An electronic module in the form of a power distribution module may also be flange mounted to the vehicle bulkhead. The power distribution module is essentially a “fuse panel” for the vehicle, containing fuses and relays used by the vehicle functions in both the cab and the engine compartment. A power distribution module passing through the bulkhead and cantilever arranged in the engine compartment provides access to both sides of the module, allowing access to harness connectors on one side, and the fuses and relays on the other side. However, because access must be provided to the fuses and relays so that they can be replaced as needed, a metal housing completely enclosing the module is not possible. The housing thus includes an access cover providing access to the fuses and relays on one side of the power distribution module.
With a cantilever mounted power distribution module as described above, vibrations can be a concern. Moreover, removal and insertion of the fuses and/or relays puts mechanical stresses on the printed circuit board (PCB) within the housing which carries the fuses and relays. These mechanical stresses can damage electrical traces and components on the PCB. Further, many of the electronic components used in power distribution can generate a substantial amount of heat which must be drawn away from the electronic components.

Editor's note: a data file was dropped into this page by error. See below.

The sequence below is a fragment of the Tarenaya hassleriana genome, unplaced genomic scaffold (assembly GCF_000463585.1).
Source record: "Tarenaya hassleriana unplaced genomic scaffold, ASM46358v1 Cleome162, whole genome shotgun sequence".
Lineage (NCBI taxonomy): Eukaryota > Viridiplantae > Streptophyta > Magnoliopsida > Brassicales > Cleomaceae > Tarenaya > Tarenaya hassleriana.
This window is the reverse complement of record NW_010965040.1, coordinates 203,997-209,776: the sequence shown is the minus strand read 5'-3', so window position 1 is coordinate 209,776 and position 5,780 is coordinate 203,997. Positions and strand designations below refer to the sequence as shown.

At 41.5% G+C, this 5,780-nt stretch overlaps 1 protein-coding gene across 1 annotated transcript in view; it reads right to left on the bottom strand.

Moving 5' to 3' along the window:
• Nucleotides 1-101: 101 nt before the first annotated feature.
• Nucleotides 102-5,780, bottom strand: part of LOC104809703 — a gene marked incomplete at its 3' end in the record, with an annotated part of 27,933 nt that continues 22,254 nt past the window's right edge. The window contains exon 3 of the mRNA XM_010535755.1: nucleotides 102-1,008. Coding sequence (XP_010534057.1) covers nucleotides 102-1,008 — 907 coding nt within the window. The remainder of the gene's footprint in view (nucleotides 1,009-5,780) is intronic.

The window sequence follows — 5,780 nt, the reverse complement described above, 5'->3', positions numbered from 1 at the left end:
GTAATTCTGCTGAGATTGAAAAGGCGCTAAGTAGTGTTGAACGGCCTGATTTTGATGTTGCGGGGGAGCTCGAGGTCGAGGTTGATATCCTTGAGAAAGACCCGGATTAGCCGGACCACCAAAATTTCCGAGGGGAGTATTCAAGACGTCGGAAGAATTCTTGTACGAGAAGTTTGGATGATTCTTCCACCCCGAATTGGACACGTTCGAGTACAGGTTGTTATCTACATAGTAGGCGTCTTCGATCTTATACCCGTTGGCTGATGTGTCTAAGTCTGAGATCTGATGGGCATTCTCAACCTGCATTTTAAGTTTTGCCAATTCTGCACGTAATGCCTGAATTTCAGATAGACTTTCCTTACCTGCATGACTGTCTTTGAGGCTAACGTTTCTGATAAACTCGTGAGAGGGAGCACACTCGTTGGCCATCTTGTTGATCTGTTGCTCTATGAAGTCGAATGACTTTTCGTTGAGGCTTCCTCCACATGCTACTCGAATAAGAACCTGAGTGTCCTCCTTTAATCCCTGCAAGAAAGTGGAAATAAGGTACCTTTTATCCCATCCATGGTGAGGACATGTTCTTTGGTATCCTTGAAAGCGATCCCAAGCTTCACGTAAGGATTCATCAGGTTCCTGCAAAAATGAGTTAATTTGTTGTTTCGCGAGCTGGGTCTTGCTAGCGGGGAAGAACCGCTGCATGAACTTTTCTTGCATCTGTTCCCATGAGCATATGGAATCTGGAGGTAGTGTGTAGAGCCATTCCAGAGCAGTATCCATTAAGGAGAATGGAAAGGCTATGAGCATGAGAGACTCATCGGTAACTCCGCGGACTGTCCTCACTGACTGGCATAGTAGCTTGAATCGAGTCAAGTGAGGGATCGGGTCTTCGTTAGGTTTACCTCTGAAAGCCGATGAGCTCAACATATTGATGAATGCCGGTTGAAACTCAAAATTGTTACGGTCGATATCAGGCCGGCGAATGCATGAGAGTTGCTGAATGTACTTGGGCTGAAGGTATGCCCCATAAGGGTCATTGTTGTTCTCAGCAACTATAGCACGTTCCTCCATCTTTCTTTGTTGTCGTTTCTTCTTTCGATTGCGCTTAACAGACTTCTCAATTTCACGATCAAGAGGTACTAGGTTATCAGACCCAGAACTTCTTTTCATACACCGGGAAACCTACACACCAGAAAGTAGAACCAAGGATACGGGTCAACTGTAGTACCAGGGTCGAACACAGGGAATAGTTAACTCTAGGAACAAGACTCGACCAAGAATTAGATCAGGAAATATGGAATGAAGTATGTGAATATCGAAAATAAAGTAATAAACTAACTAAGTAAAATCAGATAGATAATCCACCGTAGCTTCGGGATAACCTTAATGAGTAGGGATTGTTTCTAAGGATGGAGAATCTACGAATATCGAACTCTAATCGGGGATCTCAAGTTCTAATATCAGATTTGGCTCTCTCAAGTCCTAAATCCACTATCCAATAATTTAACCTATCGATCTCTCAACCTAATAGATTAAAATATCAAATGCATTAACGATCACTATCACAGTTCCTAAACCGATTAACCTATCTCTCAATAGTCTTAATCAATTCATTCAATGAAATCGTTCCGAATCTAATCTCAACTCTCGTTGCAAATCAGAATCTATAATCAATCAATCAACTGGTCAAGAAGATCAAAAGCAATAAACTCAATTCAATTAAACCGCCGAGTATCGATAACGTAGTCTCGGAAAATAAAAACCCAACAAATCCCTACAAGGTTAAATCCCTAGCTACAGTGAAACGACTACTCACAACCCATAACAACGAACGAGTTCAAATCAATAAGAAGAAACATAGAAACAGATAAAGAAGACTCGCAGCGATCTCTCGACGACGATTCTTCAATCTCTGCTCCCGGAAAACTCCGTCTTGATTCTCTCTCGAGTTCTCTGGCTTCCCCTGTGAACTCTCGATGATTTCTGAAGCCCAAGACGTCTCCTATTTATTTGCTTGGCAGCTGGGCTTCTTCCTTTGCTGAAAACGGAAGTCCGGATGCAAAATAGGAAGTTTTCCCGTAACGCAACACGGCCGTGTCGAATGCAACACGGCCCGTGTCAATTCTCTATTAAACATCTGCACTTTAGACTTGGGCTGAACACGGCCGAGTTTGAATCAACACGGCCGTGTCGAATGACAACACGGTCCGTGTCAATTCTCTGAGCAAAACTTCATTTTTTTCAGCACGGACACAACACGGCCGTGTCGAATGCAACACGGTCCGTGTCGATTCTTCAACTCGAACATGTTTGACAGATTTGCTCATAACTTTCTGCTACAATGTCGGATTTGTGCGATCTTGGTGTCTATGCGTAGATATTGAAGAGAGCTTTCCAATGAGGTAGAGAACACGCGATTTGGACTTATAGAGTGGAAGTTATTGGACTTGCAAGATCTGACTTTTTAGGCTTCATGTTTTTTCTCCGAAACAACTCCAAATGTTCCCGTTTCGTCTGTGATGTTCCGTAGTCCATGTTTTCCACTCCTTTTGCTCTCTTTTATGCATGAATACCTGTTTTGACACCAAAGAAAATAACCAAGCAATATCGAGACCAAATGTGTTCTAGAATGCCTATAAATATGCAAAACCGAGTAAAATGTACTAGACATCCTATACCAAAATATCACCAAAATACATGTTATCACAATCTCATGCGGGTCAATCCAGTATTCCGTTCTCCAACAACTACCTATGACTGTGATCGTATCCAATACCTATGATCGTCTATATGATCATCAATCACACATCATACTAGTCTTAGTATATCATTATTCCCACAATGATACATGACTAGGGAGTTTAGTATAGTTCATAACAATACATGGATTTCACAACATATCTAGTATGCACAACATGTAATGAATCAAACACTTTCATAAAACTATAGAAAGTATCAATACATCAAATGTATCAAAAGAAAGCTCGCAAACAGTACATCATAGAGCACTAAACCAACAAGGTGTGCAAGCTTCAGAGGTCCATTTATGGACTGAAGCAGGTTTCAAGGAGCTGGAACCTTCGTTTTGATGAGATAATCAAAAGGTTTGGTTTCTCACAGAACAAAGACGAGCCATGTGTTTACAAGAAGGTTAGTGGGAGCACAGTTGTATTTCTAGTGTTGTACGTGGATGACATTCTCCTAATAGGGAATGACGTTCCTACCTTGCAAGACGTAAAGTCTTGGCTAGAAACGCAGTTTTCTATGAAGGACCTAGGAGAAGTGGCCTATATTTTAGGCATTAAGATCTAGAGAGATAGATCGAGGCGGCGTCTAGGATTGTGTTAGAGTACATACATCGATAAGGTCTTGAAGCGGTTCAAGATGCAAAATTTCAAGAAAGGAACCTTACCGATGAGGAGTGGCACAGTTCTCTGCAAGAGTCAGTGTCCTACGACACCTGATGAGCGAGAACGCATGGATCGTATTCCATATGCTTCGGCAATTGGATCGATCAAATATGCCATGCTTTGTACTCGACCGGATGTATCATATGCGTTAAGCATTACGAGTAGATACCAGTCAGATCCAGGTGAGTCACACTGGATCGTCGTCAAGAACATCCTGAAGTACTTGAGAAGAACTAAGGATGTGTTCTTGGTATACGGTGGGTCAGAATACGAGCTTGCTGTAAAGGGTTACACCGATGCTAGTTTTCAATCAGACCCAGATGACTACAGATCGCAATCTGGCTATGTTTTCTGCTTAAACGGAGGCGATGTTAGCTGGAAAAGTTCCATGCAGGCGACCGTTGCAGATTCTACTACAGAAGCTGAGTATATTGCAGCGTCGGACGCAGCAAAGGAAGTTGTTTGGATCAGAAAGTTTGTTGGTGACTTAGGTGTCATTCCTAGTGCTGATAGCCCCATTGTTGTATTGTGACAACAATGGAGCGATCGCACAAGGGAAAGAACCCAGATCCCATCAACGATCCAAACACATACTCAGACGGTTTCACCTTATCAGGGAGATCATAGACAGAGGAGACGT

What is needed in the art is an electronic module which may be flange mounted to a bulkhead of a vehicle in a manner to alleviate moisture, vibration and heat transfer concerns, and provide a high level of reliability.
The invention comprises, in one form thereof, a work machine including a bulkhead separating an operator cab from an engine compartment. An electronic module includes a cantilever arranged mounting flange mounted to the bulkhead. The electronic module includes a rigid and thermally conductive frame. An electronics board is mounted to one side of the frame, and a power board is mounted to an opposite side of the frame. The electronics board carries a plurality of electronic components, and the power board carries a plurality of replaceable power elements. Each power element is a fuse, relay and/or relay circuit breaker. A housing encloses the electronics board and the power board. The housing includes an access cover to the power board.
The invention comprises, in another form thereof, an electronic module including a cantilever arranged mounting flange for mounting to a bulkhead of a work vehicle. The electronic module includes a rigid and thermally conductive frame. An electronics board mounted to one side of the frame carries a plurality of electronic components. A power board mounted to an opposite side of the frame carries a plurality of replaceable power elements, with each power element being a fuse, relay and/or circuit breaker. A housing encloses the electronics board and the power board. The housing includes an access cover to the power board.